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The Rundown

8 a.m. ET: The health-care debate slogs forward in the Senate, reaction to the Afghanistan surge continues and the climate conference in Copenhagen begins this week, but a fourth issue will take political precedence. As Nancy Pelosi put it so eloquently last week: "Jobs, jobs, jobs, jobs, jobs, it is all about jobs."

President Obama will give an economic address Tuesday focused on how his administration and Congress can work together to boost employment. "Among the ideas expected in his economic speech Tuesday is an expanded program that gives people cash incentives to fix up their homes with energy-saving materials," the Associated Press writes. "Obama is leaning toward new incentives for small businesses that hire new workers and new spending on roads, bridges and other public works, the officials said." Robert Gibbs already disclosed Friday that Obama is amenable to using unspent TARP money to pay for a jobs bill, and some newly unveiled math may help pave the way. The Wall Street Journal reports: "The Obama administration, buoyed by a resurgent Wall Street, plans to cut the projected long-term cost of the Troubled Asset Relief Program by more than $200 billion, in a move that could smooth the way for the introduction of a new jobs program." The Washington Post adds that "some of the unallocated money could also be used to demonstrate the administration's commitment to deficit reduction," a purpose for which Tim Geithner has advocated.

With the jobs issue piled on top of all the others, is Obama juggling too much at once? (He's about to pick up a Nobel Prize, and it seems almost like an afterthought.) John Harwood writes: "Ever since Mr. Obama took office, critics of his leadership style have accused him of tackling too many initiatives at once. That blurs the focus of the White House and Congress, they say, and prevents the president from communicating a clear theme about his agenda to ordinary Americans. Now, as Mr. Obama’s approval rating in polls has dwindled to 50 percent or below, that criticism has grown louder." Perhaps he learned how to multitask at the card table. In a cover story, National Journal looks at how Obama's poker-playing history might inform how he tackles key issues as president.

Obama met with Senate Democrats Sunday to talk health-care reform, but "made no mention of a government-run insurance plan, abortion or other key issues that lawmakers are attempting to resolve in closed-door meetings," the Washington Post writes. Yet another public option compromise may be in the offing, as Harry Reid asked a group of centrist senators to continue trying to find consensus. "Under a leading proposal, the federal Office of Personnel Management would negotiate with insurers to offer one or more national health plans to individuals, families and small businesses," the New York Times writes. "The personnel office has decades of experience arranging health benefits for federal employees, including members of Congress."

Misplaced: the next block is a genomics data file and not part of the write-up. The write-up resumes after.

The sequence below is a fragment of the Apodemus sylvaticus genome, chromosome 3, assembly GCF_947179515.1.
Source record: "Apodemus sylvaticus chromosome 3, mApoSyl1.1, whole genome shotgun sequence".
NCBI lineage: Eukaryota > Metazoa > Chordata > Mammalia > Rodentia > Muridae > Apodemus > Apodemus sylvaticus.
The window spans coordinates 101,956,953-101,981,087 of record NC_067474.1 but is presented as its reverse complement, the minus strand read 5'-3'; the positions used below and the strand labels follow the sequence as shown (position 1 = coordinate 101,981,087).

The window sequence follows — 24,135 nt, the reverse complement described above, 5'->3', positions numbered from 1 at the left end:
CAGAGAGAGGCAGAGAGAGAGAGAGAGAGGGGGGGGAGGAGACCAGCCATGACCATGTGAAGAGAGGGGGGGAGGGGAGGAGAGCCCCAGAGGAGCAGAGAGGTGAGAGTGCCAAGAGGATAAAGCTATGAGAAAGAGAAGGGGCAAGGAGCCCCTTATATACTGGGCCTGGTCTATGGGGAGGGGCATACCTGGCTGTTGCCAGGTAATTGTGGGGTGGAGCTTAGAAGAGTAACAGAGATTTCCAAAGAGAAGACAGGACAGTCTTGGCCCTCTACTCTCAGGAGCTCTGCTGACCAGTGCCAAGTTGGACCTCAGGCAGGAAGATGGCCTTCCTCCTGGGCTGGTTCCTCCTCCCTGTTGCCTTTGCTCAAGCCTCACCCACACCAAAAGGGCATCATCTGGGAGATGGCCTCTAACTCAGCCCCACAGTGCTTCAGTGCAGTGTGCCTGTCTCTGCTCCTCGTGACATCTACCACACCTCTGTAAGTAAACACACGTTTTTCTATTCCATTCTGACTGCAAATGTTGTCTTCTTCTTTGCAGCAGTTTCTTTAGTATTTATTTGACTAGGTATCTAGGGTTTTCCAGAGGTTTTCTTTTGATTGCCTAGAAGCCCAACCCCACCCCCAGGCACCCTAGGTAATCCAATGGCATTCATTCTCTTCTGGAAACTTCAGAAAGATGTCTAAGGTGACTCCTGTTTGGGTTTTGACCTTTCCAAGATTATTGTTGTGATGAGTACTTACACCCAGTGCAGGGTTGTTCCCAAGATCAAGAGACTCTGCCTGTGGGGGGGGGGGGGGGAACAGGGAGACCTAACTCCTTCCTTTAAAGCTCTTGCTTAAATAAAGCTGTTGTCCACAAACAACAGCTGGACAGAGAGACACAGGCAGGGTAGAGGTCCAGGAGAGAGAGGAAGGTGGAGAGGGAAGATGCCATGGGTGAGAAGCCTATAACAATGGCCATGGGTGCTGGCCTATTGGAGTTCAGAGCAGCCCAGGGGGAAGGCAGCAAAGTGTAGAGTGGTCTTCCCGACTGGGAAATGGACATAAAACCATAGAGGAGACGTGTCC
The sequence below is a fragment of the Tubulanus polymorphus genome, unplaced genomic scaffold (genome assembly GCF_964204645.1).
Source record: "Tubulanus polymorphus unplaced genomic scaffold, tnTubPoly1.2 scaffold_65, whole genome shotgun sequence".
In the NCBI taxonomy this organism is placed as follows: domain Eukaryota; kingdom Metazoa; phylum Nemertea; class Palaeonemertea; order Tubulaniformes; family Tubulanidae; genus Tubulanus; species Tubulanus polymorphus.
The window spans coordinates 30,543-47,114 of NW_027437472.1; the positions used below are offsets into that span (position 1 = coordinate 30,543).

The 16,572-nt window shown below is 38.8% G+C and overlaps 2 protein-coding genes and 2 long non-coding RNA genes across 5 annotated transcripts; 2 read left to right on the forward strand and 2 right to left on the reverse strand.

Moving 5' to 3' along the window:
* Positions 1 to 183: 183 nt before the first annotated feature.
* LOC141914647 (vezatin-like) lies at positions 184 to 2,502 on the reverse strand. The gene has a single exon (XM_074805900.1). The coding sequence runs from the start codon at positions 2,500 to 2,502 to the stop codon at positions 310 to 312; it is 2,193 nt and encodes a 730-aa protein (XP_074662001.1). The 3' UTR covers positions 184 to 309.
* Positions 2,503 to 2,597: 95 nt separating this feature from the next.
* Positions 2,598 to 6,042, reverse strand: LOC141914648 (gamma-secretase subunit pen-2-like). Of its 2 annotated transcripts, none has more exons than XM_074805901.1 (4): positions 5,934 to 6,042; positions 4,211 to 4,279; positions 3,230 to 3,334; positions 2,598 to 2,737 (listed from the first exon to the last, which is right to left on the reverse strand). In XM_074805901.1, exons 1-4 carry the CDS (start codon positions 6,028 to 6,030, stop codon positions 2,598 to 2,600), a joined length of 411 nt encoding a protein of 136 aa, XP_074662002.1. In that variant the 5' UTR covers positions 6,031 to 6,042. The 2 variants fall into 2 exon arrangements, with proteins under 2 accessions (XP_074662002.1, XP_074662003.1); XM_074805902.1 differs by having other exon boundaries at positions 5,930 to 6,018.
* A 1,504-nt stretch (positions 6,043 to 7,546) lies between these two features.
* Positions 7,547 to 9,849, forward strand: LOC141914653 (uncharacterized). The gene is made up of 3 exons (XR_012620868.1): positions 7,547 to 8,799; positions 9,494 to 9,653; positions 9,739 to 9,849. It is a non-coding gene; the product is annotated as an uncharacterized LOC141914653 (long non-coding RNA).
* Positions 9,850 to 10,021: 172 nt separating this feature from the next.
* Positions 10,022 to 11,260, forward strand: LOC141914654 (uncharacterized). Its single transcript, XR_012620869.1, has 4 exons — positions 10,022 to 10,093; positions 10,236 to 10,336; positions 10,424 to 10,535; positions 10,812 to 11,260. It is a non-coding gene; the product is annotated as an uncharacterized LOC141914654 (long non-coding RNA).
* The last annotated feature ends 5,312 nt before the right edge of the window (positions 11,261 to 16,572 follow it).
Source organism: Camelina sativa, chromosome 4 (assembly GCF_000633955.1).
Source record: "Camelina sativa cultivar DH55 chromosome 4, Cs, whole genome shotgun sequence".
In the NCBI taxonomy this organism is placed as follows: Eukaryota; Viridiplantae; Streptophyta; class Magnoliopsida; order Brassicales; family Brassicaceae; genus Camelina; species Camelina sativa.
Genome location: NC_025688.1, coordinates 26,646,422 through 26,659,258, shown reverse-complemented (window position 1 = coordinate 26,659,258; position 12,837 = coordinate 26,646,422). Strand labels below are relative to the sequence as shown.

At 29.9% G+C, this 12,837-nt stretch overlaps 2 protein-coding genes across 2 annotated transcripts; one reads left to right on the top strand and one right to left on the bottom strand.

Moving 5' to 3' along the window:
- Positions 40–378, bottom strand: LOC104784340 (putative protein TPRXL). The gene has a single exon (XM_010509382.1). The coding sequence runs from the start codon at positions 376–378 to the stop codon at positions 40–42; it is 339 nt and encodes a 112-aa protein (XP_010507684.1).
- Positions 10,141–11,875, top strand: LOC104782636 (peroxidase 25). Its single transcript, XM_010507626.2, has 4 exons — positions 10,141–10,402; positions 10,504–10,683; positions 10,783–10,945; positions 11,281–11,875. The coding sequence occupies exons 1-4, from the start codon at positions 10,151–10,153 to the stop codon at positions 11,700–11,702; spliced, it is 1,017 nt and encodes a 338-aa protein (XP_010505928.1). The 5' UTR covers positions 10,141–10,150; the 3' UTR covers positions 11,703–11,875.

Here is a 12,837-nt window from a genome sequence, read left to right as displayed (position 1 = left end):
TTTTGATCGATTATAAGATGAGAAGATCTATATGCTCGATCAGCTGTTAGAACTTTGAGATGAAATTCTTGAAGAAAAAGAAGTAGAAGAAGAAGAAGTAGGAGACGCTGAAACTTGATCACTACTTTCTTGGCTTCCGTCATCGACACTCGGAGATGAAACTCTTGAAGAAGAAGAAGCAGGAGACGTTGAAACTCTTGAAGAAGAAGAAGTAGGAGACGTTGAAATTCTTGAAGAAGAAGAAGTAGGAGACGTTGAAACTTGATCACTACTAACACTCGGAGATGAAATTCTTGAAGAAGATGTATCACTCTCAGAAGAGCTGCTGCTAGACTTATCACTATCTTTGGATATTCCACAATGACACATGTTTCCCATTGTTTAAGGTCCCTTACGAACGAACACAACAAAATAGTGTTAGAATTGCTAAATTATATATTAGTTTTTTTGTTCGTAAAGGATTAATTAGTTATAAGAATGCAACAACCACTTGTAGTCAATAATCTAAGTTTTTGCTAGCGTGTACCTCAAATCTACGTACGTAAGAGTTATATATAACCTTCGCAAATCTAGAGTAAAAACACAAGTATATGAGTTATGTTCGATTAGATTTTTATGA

On tap this week: A debate over restrictions on federal funding for abortion. There may not be a compromise on abortion that's acceptable to both sides, the Wall Street Journal reports, and "the lack of a clear meeting point makes abortion somewhat different from" the public option debate. Kaiser Health News provides a snapshot of the key remaining issues to be settled in the Senate: the public option, abortion, cost containment and affordability. The Hill looks at the Senate schedule, writing that lawmakers expect to work right through Christmas and may have to come back in session between Christmas and New Year's.

One of the chief architects of health-care reform, Max Baucus, has been a bit preoccupied since word broke Friday night that he had submitted the name of his girlfriend for consideration as U.S. Attorney from Montana. Roll Call writes that Baucus "said Saturday that Democratic and Republican Senators alike have offered him words of encouragement," though the Republican National Committee has called for an ethics investigation and an official complaint with the Senate Ethics panel is likely to be filed. The Wall Street Journal notes that Baucus never notified the White House, Jon Tester or many others involved in the selection process about his personal conflict. Across the aisle, The Los Angeles Times checks in with John McCain, writing that the former presidential nominee has reemerged as a chief Obama critic health care and Afghanistan.

On the latter subject, Robert Gates made a point Sunday of downplaying talk of an exit strategy, as "he forecast that only a 'handful' of U.S. troops may leave the country in July 2011, when a withdrawal is due to begin," the Los Angeles Times writes. For all the focus on how Obama chose to modify Stanley McChrystal's war plan, the Washington Post writes "the new approach does not order McChrystal to wage the war in a fundamentally different way from what he outlined in an assessment he sent the White House in late August." McChrystal will testify on Capitol Hill this week, and with him comes a question, Politico reports: "Who’s really in charge here, the generals or" Obama? The paper adds that "top Democrats fear that unless Obama is more assertive, the military chain of command will undermine his July 2011 target to begin some U.S. withdrawal." Along with the troop buildup, McClatchy writes that "veterans advocates say the government must develop a better plan to handle the wounded when they come home."

By Ben Pershing  |  December 7, 2009; 8:00 AM ET
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